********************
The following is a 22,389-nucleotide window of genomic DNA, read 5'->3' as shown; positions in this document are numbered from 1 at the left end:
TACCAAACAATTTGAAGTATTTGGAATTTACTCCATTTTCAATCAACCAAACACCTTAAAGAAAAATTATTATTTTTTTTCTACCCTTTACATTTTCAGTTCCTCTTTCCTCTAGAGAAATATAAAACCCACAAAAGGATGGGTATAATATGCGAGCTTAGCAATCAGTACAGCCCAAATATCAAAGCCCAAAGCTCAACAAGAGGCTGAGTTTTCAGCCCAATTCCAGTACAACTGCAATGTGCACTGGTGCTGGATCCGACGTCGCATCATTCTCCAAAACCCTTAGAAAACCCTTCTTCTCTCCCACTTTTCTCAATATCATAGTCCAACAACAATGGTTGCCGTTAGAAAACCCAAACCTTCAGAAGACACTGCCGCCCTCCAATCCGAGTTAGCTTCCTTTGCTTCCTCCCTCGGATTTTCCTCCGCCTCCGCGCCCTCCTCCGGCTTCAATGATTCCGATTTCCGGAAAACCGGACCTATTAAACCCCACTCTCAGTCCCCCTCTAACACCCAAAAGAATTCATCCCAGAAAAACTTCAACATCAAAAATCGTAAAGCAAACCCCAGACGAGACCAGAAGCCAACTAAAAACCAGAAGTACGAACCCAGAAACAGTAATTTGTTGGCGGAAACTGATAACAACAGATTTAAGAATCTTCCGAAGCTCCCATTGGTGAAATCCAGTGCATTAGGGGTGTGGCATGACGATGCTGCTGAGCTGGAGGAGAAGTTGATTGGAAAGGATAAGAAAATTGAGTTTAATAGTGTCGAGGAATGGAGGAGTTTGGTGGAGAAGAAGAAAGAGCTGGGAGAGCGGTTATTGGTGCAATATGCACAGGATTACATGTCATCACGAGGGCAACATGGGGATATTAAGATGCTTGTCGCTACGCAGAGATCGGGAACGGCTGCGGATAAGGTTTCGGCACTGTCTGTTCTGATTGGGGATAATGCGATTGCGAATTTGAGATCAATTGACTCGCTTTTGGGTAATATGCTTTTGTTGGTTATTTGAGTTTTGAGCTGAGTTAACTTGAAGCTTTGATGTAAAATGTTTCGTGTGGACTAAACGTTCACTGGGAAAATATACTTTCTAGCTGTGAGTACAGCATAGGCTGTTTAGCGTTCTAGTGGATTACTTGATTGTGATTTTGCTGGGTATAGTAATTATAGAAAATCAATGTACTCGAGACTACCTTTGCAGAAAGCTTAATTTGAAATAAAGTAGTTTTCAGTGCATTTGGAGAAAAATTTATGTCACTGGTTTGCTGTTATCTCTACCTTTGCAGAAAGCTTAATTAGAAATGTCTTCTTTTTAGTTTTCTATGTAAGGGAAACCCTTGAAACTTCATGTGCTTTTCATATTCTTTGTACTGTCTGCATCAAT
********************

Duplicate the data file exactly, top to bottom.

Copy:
The following is a 22,389-nucleotide window of genomic DNA, read 5'->3' as shown; positions in this document are numbered from 1 at the left end:
TACCAAACAATTTGAAGTATTTGGAATTTACTCCATTTTCAATCAACCAAACACCTTAAAGAAAAATTATTATTTTTTTTCTACCCTTTACATTTTCAGTTCCTCTTTCCTCTAGAGAAATATAAAACCCACAAAAGGATGGGTATAATATGCGAGCTTAGCAATCAGTACAGCCCAAATATCAAAGCCCAAAGCTCAACAAGAGGCTGAGTTTTCAGCCCAATTCCAGTACAACTGCAATGTGCACTGGTGCTGGATCCGACGTCGCATCATTCTCCAAAACCCTTAGAAAACCCTTCTTCTCTCCCACTTTTCTCAATATCATAGTCCAACAACAATGGTTGCCGTTAGAAAACCCAAACCTTCAGAAGACACTGCCGCCCTCCAATCCGAGTTAGCTTCCTTTGCTTCCTCCCTCGGATTTTCCTCCGCCTCCGCGCCCTCCTCCGGCTTCAATGATTCCGATTTCCGGAAAACCGGACCTATTAAACCCCACTCTCAGTCCCCCTCTAACACCCAAAAGAATTCATCCCAGAAAAACTTCAACATCAAAAATCGTAAAGCAAACCCCAGACGAGACCAGAAGCCAACTAAAAACCAGAAGTACGAACCCAGAAACAGTAATTTGTTGGCGGAAACTGATAACAACAGATTTAAGAATCTTCCGAAGCTCCCATTGGTGAAATCCAGTGCATTAGGGGTGTGGCATGACGATGCTGCTGAGCTGGAGGAGAAGTTGATTGGAAAGGATAAGAAAATTGAGTTTAATAGTGTCGAGGAATGGAGGAGTTTGGTGGAGAAGAAGAAAGAGCTGGGAGAGCGGTTATTGGTGCAATATGCACAGGATTACATGTCATCACGAGGGCAACATGGGGATATTAAGATGCTTGTCGCTACGCAGAGATCGGGAACGGCTGCGGATAAGGTTTCGGCACTGTCTGTTCTGATTGGGGATAATGCGATTGCGAATTTGAGATCAATTGACTCGCTTTTGGGTAATATGCTTTTGTTGGTTATTTGAGTTTTGAGCTGAGTTAACTTGAAGCTTTGATGTAAAATGTTTCGTGTGGACTAAACGTTCACTGGGAAAATATACTTTCTAGCTGTGAGTACAGCATAGGCTGTTTAGCGTTCTAGTGGATTACTTGATTGTGATTTTGCTGGGTATAGTAATTATAGAAAATCAATGTACTCGAGACTACCTTTGCAGAAAGCTTAATTTGAAATAAAGTAGTTTTCAGTGCATTTGGAGAAAAATTTATGTCACTGGTTTGCTGTTATCTCTACCTTTGCAGAAAGCTTAATTAGAAATGTCTTCTTTTTAGTTTTCTATGTAAGGGAAACCCTTGAAACTTCATGTGCTTTTCATATTCTTTGTACTGTCTGCATCAAT